Questions? Comments? Or want to share your own experience, don’t hesitate to reach out. I’m also on Instagram as @ana_vsg_miami.

Do your kids ask about your WLS journey?

As weight loss surgery patients, many of us have children. One thing I have learned over the years after having bariatric surgery is how many questions kids ask. I have a five-year-old son and the farther out I get in my journey, the more I realize how curious he is about my weight loss surgery. There are some questions I have been prepared to answer while there have been others that I was not expecting. I think it is important to talk to our children about health and part of that is by explaining what weight loss surgery is and why we decided to have the procedure.

It can be difficult to know how much information you should share to your children about your weight loss surgery. I think it is important to remember that every child is different in terms of the level of maturity and the information that is appropriate to tell them. However, I have learned that even with a small child you can start explaining the surgery so they understand your behaviors. My five-year-old son has started to ask questions and it made me realize that I needed to have a conversation with him about my health. He has started to ask why he has to finish everything on his plate but I do not have to. He also wonders why I sometimes order the same things as him off of kid’s menus. I did not realize how much he was paying attention until he started making comments about how I cannot have sugar like other people can or else I can get really sick. It made me recognize that he was ready to have the conversation.

I first started by explaining how important it is to eat healthy and exercise. Luckily, he understands this concept quite well and knows that he can get sick and unhealthy if he does not take care of himself. I talked about how I have struggled with getting healthy my entire life and that I needed a toolkit to help me. Once I started talking about my toolkit, it started to click for him. We talked about how sometimes people just need a little extra help, and for me it is with my weight that I need help. Once I started with the basics, I told him that I had surgery to make my stomach smaller. I did a short lesson on how that worked, without getting too far in the details. Surprisingly, he seemed to understand. We then discussed how this affects how much food I can take in at a time. I think once he understood that my stomach was smaller, it made sense to why I could never finish my food. We talked about how I am really sensitive to sugar so that is why I can’t eat a lot of ice cream anymore. It really helped talking it out with him.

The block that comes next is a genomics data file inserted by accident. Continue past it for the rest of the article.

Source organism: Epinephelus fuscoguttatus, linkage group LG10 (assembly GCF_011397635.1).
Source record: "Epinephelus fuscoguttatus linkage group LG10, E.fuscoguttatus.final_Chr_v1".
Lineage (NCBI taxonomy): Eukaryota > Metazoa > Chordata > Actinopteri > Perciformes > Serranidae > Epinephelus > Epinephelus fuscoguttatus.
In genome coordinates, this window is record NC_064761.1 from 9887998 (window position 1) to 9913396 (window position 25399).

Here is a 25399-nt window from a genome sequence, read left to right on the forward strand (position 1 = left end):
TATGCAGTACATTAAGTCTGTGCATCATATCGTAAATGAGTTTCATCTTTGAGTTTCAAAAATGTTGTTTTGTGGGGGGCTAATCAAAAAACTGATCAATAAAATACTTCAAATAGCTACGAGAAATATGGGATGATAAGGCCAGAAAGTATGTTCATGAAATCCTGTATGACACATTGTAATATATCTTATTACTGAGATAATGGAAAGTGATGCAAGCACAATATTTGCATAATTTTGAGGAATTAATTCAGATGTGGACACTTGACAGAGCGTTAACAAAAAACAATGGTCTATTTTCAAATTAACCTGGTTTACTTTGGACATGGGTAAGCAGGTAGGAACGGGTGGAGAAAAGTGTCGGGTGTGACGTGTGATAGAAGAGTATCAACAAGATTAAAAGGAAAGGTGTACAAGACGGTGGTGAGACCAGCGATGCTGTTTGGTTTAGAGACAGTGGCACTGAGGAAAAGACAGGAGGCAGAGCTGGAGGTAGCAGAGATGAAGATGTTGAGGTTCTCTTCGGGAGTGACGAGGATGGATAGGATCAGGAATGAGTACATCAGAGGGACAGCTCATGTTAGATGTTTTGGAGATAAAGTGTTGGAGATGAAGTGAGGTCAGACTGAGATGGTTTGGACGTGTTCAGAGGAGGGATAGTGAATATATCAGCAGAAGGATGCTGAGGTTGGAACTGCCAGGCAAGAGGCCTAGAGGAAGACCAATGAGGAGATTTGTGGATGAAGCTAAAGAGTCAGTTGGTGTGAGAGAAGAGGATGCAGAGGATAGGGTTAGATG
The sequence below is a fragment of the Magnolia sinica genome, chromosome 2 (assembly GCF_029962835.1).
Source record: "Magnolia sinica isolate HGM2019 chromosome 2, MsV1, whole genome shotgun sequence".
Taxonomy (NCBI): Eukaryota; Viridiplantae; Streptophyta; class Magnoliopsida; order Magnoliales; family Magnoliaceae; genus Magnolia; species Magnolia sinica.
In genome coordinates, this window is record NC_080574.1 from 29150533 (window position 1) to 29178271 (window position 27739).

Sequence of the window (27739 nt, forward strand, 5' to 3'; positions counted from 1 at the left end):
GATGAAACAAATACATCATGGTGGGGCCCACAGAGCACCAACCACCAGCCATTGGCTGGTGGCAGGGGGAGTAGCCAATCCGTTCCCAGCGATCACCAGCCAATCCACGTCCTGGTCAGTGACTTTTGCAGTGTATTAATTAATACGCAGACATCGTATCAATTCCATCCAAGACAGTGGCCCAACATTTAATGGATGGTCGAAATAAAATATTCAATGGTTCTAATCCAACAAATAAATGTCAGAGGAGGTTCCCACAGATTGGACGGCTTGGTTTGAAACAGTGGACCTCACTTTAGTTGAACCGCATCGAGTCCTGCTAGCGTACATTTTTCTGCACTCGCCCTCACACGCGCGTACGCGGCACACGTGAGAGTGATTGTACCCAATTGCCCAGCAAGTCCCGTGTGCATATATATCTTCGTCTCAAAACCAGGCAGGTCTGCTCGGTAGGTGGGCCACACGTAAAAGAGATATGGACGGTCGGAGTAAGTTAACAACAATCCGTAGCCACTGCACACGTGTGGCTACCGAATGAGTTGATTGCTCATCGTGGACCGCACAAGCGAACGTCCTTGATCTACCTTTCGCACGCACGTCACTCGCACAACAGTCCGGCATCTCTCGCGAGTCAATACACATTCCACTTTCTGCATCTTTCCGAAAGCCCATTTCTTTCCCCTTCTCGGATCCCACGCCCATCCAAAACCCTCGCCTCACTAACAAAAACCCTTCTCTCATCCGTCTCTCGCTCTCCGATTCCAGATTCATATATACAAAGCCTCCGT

The most important thing to me during this conversation was that he understood how important it is to put your health first. I do not want to hide behind my surgery. I think it is important to teach our children that sometimes we need extra help. This surgery is a tool and one that many of us need to be successful on our weight loss journey. There should not be any shame. We all parent differently, but I know we all want what is best for our children. I want to teach him that it is ok to ask for help if you need it. I also want him to understand how dangerous it can be to not prioritize your health. Now that he has a better understanding of my surgery and why I do some of the things I do, I think it has helped him take care of himself better too.